When it comes to driving, we expect everyone to be in control of their vehicles: both hands on the wheel, foot on the appropriate pedal, and attention on the road in front of them. Yet, these reasonable assumptions are changing as autonomous vehicles begin to fill up our highways and public streets.
If these autonomous cars were fully tested and proven to be safe, we may be correct to adjust our assumptions – but the cars we’re seeing are not that. Many autonomous cars we see on the road are actually just in the process of testing their autonomy. This testing is not taking place on a closed course where only those involved in the testing might be at risk for harm. Instead, they are being tested on the public roads where unwitting drivers are put in danger should these vehicles not perform perfectly. No company appears to be more glib or less concerned with testing safety than Tesla.
How are autonomous vehicles allowed to test on public streets?
With its twelve accidents involving seventeen injuries and one death, why is Tesla allowed to test their autonomous vehicles on public roads? Would it not be safer for everyone if they tested their cars on an enclosed track? One would assume that there is some law in place that would protect the general public from this danger but there is not. There are no federal or state regulations against Tesla or any other companies – and there are many, according to the New York Times: about 108 – testing their autonomous vehicles on the public streets. So long as there is a person in the car ready to take over the controls, these companies that manufacture and produce autonomous cars can continue to test their vehicles where everyone else is driving unaware of the dangers the testing presents to them.
The debate over whether this is right and how safety regulations should be determined, is contentious. Per the New York Times, “on one side are safety advocates, who say autonomous driving features, like those that control speed, steering and braking, should be proved safer than drivers before they are allowed on public roads. On the other side are car and tech industry backers, who say those features cannot become safer than humans without unfettered testing in the real world.”
What are the challenges of testing autonomous vehicles?
The mere fact that we have discovered how to make self-driving cars is an impressive feat, but that does not mean these vehicles have no faults. Autonomous vehicles can be misled by certain landscapes or situations where a human driver would not be confused. Some of these common situations include:
- Bridges: Autonomous vehicles often use buildings and certain environmental cues and the presence of buildings. The absence of these cues can pose a challenge for driverless vehicles. “The car’s computer system uses detailed mapping that the car compares to the actual surroundings. On long bridges, the lack of cues can frustrate the car’s ability to accurately navigate.”
- Inclement weather conditions: Inclement weather such as heavy rain, snow, or fog can disturb the car’s sensors and cameras, therefore hindering the car’s ability to recognize its surroundings. If the road or ground is covered, this can also keep the car from recognizing critical lane markings.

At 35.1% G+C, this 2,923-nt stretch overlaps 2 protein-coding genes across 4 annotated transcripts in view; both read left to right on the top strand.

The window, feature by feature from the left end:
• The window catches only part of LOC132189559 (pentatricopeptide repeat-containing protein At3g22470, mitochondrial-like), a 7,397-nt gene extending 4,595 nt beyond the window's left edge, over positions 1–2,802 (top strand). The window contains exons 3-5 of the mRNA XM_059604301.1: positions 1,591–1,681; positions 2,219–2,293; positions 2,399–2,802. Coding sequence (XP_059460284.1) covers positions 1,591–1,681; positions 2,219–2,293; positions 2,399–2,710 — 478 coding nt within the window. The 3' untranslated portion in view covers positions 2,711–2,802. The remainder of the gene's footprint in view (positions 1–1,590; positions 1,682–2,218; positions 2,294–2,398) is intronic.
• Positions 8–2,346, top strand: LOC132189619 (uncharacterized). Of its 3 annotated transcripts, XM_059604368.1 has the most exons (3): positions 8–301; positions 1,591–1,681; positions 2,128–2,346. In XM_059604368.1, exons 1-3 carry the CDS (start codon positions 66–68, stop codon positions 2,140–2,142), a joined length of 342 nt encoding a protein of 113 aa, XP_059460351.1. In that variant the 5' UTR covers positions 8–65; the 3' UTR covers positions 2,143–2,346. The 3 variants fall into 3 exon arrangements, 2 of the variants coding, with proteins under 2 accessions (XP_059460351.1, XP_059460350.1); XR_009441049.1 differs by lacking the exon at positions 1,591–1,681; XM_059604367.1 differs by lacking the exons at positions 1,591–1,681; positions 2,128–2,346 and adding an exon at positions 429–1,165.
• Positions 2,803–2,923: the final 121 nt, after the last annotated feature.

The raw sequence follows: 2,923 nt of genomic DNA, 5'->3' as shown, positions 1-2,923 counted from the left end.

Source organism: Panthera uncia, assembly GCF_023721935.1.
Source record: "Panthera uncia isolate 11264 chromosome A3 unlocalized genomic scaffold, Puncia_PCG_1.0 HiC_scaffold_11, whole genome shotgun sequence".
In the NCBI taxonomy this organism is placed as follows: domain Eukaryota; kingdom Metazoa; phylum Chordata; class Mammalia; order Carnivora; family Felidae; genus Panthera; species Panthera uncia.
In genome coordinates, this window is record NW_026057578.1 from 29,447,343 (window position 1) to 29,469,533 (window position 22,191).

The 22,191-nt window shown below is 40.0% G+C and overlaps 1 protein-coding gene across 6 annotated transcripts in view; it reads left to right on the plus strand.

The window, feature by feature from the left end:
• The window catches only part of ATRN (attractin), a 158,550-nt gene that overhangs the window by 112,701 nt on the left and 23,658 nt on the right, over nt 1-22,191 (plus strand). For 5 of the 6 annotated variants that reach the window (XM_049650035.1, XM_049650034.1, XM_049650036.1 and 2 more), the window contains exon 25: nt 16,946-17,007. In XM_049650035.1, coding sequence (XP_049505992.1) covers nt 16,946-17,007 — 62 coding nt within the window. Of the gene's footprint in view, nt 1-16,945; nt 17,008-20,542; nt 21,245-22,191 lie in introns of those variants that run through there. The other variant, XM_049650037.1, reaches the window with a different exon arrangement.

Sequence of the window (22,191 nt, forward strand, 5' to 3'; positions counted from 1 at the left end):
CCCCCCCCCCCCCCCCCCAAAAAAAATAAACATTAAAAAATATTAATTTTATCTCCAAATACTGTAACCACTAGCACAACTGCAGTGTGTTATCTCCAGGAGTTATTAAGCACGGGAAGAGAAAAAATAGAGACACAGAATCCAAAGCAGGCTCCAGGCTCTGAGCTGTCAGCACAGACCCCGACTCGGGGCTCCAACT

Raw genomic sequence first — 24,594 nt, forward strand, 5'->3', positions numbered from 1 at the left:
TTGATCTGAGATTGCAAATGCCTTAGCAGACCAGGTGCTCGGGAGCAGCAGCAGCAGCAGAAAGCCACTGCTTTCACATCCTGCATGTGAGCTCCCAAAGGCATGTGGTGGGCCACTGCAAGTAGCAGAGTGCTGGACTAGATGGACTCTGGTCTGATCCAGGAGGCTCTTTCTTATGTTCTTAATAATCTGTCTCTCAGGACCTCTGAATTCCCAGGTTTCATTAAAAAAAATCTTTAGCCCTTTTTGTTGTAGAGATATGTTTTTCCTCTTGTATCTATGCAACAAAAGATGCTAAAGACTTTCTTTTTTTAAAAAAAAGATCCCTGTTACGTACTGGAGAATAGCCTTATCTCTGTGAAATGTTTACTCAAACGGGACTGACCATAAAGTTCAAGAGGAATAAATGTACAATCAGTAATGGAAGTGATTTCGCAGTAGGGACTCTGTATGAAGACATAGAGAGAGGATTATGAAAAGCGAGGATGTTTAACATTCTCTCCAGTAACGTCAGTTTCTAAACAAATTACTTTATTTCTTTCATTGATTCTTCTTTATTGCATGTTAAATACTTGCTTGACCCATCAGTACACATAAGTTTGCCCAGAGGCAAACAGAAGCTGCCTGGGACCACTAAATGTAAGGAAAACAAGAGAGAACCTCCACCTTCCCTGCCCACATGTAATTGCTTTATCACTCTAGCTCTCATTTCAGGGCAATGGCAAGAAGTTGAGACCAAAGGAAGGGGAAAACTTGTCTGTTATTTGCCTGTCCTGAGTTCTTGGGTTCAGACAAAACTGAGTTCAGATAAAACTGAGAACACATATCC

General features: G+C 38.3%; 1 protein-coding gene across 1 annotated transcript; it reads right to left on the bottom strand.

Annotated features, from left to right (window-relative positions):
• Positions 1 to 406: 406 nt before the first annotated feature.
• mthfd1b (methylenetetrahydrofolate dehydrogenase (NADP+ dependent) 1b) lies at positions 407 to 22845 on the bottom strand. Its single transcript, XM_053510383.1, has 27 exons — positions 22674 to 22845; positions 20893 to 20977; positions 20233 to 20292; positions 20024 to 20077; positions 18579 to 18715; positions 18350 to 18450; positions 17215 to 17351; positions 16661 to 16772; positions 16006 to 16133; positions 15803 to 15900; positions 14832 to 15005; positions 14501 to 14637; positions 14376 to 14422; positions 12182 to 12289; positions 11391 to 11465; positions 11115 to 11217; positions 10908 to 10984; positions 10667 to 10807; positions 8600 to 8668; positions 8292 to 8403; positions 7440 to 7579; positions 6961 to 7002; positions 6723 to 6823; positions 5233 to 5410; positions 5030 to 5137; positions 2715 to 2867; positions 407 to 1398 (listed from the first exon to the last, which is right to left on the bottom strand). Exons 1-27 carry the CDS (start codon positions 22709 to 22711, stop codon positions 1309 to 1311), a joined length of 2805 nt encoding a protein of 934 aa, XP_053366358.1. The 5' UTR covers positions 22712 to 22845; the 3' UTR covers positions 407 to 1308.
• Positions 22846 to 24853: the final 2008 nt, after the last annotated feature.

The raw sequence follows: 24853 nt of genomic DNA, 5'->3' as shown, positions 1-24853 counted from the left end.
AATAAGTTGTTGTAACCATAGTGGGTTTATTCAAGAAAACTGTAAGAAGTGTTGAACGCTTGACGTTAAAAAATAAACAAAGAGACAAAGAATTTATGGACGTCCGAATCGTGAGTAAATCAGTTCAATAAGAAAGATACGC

- Congested city driving: In the city, there are numerous elements that come into play such as traffic on congested streets combined with pedestrians and bicyclists weaving through the traffic. These factors can strain the autonomous vehicle’s systems. The tall buildings in the city can also interrupt the car’s necessary GPS signal.
- Multi-stop intersections: The safe navigation of a multi-stop intersection often relies on human interaction and cooperation. The computer of self-driving cars do not have the ability to recognize or offer a hand wave or similar physical cues from the other drivers at the intersection to complete a safe maneuver.
What can I do if I am hit by an autonomous car?
Numerous lawsuits have been filed against these companies stemming from crashes involving testing of autonomous vehicles. If you have been injured in or by one of these autonomous vehicles, then you may be able to pursue a claim for damages. The possible lawsuit will be determined by the causes of the crash you were involved in. For example, if there is a defect in the software or hardware of the vehicle, you may be able to file a product liability lawsuit. Car and vehicle manufacturers owe the duty of safety to the public by making sure the design and production of their vehicles meets all safety standards.
In Georgia, there are legal ways to hold manufacturers accountable for wrongdoing. As we have explained before, “because the manufacturer is in the best position to ensure that car parts are defect-free, Georgia imposes strict liability on any manufacturer, distributor, or vehicle seller when a car defect causes injury.” As such, the car manufacturer should be held responsible. Issues of liability are one of the many things that need to be addressed in safety regulations.
The future is exciting and it holds great promise for technology. That technology, however, needs testing that is both accurate and safe. Manufacturers should not be allowed to endanger people on the roadways. Contact the product liability attorneys at Harris Lowry Manton LLP today. Call our Atlanta office at 404-998-8847, our Savannah office at 912-417-3774, or use our contact form to set up an appointment.
Steve Lowry is an award-winning litigator who has secured record-setting jury verdicts on behalf of his clients. A passionate advocate for individuals who have been harmed by the actions of others, Steve has won numerous top 10 verdicts in Georgia.
Read more about Stephen G. Lowry here.